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Jumbie Beans

In Nevis and much of the Caribbean, most red seeds are referred to as "Jumbie Beads," as they are used to ward off "jumbies," or evil spirits. The "real" Jumbie Beads are red with a black eye, or red and partially black, and come in a few variations:


Large Jumbie Beads are much less common in Nevis, but we found a tree on our hike up Mt. Liamuiga in St. Kitt’s. The seeds are large and half red/half black. They come from a tall rainforest tree.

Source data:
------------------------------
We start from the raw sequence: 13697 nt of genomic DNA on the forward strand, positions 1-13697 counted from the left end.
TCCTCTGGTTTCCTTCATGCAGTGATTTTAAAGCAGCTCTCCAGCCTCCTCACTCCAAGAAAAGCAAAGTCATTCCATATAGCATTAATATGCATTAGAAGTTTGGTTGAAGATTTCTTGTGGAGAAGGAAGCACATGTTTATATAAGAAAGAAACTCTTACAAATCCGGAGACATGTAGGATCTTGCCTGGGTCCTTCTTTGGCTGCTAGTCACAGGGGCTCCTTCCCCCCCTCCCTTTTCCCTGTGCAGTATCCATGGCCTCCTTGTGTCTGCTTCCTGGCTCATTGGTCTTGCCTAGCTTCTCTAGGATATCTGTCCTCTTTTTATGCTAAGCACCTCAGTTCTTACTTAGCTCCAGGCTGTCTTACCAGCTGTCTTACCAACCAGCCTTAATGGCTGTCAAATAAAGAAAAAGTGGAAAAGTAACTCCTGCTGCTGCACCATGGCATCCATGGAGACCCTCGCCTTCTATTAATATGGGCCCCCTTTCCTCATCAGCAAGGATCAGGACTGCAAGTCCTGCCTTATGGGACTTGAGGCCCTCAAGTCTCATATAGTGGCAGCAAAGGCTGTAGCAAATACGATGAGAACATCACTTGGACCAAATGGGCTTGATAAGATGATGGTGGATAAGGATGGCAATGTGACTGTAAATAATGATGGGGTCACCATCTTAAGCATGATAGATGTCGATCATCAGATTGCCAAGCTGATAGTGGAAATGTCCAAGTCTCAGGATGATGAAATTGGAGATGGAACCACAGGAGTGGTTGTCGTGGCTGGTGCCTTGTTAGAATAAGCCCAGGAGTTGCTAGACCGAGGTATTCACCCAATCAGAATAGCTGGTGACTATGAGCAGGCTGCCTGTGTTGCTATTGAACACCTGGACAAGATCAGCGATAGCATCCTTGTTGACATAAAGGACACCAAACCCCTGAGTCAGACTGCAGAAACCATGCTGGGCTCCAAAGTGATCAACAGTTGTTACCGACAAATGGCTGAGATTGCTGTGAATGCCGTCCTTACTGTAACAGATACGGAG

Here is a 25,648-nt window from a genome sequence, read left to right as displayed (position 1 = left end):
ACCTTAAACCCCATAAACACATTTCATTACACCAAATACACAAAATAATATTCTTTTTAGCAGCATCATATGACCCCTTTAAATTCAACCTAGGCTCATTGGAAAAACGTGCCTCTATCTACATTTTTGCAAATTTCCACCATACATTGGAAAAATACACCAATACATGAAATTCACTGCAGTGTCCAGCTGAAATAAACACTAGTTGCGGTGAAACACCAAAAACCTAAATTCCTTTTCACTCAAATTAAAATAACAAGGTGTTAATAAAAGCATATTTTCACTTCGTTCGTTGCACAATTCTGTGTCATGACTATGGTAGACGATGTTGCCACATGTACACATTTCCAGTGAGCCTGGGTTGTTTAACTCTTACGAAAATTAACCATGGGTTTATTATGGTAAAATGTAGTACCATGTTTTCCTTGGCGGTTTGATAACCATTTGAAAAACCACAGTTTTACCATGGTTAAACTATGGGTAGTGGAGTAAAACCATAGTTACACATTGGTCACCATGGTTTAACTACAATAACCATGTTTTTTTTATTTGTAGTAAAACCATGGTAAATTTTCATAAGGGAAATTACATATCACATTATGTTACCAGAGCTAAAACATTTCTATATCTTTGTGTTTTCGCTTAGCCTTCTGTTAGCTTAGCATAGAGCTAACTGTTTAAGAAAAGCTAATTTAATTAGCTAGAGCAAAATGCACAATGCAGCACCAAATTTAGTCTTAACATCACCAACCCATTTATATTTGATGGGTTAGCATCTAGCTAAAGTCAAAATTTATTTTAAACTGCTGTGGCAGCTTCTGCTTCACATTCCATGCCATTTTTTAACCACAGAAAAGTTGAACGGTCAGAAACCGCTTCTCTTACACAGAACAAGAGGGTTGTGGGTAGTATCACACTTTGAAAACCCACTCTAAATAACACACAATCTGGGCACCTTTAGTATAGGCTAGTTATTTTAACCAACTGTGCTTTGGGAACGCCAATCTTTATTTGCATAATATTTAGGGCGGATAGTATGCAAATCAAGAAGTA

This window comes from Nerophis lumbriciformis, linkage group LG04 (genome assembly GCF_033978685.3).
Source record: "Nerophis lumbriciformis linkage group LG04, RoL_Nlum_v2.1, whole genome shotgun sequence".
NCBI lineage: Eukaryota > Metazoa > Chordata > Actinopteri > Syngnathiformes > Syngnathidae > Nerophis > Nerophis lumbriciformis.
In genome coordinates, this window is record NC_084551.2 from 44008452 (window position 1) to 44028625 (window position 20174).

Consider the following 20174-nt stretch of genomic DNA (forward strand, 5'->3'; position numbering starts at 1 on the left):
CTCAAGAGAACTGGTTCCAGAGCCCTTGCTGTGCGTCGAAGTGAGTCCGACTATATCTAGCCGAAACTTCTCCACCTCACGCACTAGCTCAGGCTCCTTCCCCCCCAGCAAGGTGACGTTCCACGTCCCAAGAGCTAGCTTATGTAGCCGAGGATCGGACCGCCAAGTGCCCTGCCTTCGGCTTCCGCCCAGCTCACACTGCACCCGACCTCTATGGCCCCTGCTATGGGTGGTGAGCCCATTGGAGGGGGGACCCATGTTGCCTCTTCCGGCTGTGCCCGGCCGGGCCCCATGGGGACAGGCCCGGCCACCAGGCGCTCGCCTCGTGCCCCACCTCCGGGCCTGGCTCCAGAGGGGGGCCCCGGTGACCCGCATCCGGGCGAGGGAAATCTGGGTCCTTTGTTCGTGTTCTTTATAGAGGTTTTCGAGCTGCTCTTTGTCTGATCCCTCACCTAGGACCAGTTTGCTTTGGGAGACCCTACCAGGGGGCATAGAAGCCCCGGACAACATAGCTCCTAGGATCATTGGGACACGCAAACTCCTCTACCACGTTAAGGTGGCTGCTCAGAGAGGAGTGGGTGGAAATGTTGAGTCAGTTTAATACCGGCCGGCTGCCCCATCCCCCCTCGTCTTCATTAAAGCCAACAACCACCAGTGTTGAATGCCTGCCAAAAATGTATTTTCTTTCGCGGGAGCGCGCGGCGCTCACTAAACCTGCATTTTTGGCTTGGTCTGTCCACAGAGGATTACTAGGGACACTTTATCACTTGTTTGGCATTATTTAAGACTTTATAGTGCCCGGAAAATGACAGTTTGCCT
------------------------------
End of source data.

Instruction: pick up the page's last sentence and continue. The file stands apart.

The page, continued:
Small Jumbie Beads are the most widely known in Nevis and are Abrus precatorius. The seeds are highly toxic when ingested due to the fact that they contain proteins called lec- tins, which can cause red blood cells to clump together. In the movie "Blue Lagoon," Brooke Shields and Christopher Atkins supposedly ate the seeds in order to commit suicide. These seeds grow prolifically on a small vine that is tangled in trees, fences, power lines, and just about anywhere it can get a grip. The leaves can be used medicinally. In the Caribbean and South America it has many names, including Rosary Bean -- as it was commonly used to make rosaries -- John Crow Bead and Peony Seed. In Lukumi (Santeria) folklore, the seed represents human's indecision with self -- their dual nature -- as the seed itself can't decide if it is red or black.

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